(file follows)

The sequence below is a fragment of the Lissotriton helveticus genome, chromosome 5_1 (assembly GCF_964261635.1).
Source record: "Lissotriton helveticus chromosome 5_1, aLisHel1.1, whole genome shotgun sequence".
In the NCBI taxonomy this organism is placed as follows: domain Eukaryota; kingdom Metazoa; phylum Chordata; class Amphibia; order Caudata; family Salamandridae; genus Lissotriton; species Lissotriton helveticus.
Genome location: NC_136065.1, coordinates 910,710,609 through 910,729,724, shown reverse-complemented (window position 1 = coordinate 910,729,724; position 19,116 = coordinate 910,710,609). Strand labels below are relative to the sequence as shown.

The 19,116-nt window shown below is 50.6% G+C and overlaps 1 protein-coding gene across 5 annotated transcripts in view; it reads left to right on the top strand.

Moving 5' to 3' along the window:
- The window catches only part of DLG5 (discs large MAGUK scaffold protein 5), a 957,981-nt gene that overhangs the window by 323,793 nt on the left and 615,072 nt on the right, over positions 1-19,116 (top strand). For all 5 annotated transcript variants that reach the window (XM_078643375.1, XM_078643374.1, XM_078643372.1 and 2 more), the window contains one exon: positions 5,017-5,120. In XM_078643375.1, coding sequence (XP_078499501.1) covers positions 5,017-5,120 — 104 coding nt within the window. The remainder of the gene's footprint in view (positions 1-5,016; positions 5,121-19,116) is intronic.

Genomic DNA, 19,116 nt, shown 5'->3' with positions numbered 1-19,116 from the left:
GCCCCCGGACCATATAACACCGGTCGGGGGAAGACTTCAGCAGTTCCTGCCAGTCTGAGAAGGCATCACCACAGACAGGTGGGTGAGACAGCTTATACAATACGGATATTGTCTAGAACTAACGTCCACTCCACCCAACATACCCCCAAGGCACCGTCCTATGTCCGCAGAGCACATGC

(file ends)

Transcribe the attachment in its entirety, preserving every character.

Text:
The sequence below is a fragment of the Lissotriton helveticus genome, chromosome 5_1 (assembly GCF_964261635.1).
Source record: "Lissotriton helveticus chromosome 5_1, aLisHel1.1, whole genome shotgun sequence".
In the NCBI taxonomy this organism is placed as follows: domain Eukaryota; kingdom Metazoa; phylum Chordata; class Amphibia; order Caudata; family Salamandridae; genus Lissotriton; species Lissotriton helveticus.
Genome location: NC_136065.1, coordinates 910,710,609 through 910,729,724, shown reverse-complemented (window position 1 = coordinate 910,729,724; position 19,116 = coordinate 910,710,609). Strand labels below are relative to the sequence as shown.

The 19,116-nt window shown below is 50.6% G+C and overlaps 1 protein-coding gene across 5 annotated transcripts in view; it reads left to right on the top strand.

Moving 5' to 3' along the window:
- The window catches only part of DLG5 (discs large MAGUK scaffold protein 5), a 957,981-nt gene that overhangs the window by 323,793 nt on the left and 615,072 nt on the right, over positions 1-19,116 (top strand). For all 5 annotated transcript variants that reach the window (XM_078643375.1, XM_078643374.1, XM_078643372.1 and 2 more), the window contains one exon: positions 5,017-5,120. In XM_078643375.1, coding sequence (XP_078499501.1) covers positions 5,017-5,120 — 104 coding nt within the window. The remainder of the gene's footprint in view (positions 1-5,016; positions 5,121-19,116) is intronic.

Genomic DNA, 19,116 nt, shown 5'->3' with positions numbered 1-19,116 from the left:
GCCCCCGGACCATATAACACCGGTCGGGGGAAGACTTCAGCAGTTCCTGCCAGTCTGAGAAGGCATCACCACAGACAGGTGGGTGAGACAGCTTATACAATACGGATATTGTCTAGAACTAACGTCCACTCCACCCAACATACCCCCAAGGCACCGTCCTATGTCCGCAGAGCACATGC